A Parable


Once, there were four men, all working for the same company.  All four began with good intentions, and a desire to serve their boss.  Each had distinctly different histories.

The first worker grew up in terrible conditions and suffered from addictions.  Once those pieces of the past were overcome, he became a diligent worker, staying in the same job for more than a quarter of a century.

The second worker grew up with a passion for knowledge and attended an ivy league school.  His dedication to his work and consistency in furthering his knowledge base allowed him to be placed on assignment by his boss, away from the company, but still beholden to it, charged with overseeing the training of new workers.

Worker number three grew up simply, without much conflict, and enjoyed pleasing those around him, maintaining a sense of peace.  His co-workers liked him so much, they voted him into a position of authority over them; the boss approved.

The fourth worker was called to work for the company at a young age, but decided to pursue another career for a time.  Eventually, the company called again and he committed himself to the new task at hand.

 

As a new employee, the fourth worker provided the company with his past experience, which was extensive.  In his first interview with the boss and the board, they told him that most new employees have to undergo many years of study before taking on the full responsibilities of the job.  But, they also told him, with his education and experience, he would receive the full responsibilities of an employee in two years.  This was reiterated to him by his mentor, worker number one, who was charged with taking him under his wing in the local branch office.

Time progressed and worker number four completed all that was asked of him.  His mentor asked him to begin leading others, as leadership was to be a part of his education.  The worker knew he had completed what was required, and sent correspondence to the second worker, the man overseeing his training.  Unfortunately, the man was often too busy to respond, leaving worker number four in confusion as to his position and future with the company.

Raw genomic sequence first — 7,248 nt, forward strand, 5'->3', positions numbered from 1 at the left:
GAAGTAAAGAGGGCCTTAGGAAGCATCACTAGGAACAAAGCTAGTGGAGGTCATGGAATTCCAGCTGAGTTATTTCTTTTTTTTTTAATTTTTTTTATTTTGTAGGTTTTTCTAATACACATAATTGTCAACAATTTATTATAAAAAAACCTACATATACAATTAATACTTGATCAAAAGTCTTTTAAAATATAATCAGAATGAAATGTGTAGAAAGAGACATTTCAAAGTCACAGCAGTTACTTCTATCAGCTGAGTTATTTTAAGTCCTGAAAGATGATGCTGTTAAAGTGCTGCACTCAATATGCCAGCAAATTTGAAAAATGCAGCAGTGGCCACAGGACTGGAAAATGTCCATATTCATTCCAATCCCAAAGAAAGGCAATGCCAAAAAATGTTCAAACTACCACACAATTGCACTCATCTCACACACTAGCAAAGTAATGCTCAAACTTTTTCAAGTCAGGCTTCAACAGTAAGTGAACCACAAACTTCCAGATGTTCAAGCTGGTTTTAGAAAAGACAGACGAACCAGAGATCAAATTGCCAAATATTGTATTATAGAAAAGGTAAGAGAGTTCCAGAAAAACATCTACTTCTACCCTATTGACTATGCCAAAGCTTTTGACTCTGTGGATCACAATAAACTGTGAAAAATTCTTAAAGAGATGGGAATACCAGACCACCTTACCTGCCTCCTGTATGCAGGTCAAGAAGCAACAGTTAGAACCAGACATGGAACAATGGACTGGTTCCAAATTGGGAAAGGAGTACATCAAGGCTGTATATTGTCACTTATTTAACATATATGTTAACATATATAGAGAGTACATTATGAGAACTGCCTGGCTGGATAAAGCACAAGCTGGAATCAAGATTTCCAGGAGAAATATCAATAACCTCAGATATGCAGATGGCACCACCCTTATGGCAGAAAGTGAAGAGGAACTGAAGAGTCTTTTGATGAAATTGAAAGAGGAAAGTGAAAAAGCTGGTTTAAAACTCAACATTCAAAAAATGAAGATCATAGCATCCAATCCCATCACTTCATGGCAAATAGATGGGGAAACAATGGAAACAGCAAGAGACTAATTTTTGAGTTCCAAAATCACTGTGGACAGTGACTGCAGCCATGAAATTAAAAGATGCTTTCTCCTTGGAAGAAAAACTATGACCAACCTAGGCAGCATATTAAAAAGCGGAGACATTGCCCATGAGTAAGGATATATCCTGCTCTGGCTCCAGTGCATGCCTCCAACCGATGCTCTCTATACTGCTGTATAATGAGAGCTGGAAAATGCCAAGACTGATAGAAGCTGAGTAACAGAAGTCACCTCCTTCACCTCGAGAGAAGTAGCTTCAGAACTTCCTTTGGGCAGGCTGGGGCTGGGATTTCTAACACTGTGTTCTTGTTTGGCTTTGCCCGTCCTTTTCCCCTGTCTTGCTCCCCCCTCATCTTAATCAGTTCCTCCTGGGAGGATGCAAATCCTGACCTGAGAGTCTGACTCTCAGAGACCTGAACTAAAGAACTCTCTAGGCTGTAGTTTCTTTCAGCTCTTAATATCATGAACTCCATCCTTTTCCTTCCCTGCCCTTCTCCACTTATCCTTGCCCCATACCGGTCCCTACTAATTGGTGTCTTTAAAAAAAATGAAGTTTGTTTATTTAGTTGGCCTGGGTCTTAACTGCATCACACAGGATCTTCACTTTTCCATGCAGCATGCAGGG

More time passed.  Too much time.  Four years, to be exact.  When worker number four complained to his mentor that he was receiving no response from worker number two, he was told by his mentor to be patient.  Worker number four reminded his mentor of the two-year-plan, but was given no answer for the delay.

The mentor began to notice how well worker number four was doing in his duties.  He had a strong vision for the future, yet the vision confused him.  Worker number four said he saw his future with the company as one in a supporting role.  More of a vice president than a CEO.  The mentor didn’t understand the concept of someone not wanting to be the man in charge.

Besides that, worker number four was up on all of the latest technology.  While worker number four used his iPad for presentations, worker number one still used note cards.  Once, when worker number one was called away unexpectedly, worker number four had to give a presentation on a moment’s notice in his mentor’s place.  As people exited the presentation, their praise of the words, the method, and the spirit in which the presentation was given did not go unnoticed by worker number one’s closest advisors.

The advisors of worker number one held their position in the company as tightly as a drowning man to a life-preserver.  Gossiping, threatening, and bullying were their most effective tactics.  Worker number four had previously brought the divisive methods of the advisors to his mentor’s attention, yet his concern was swept away with the wave of a hand.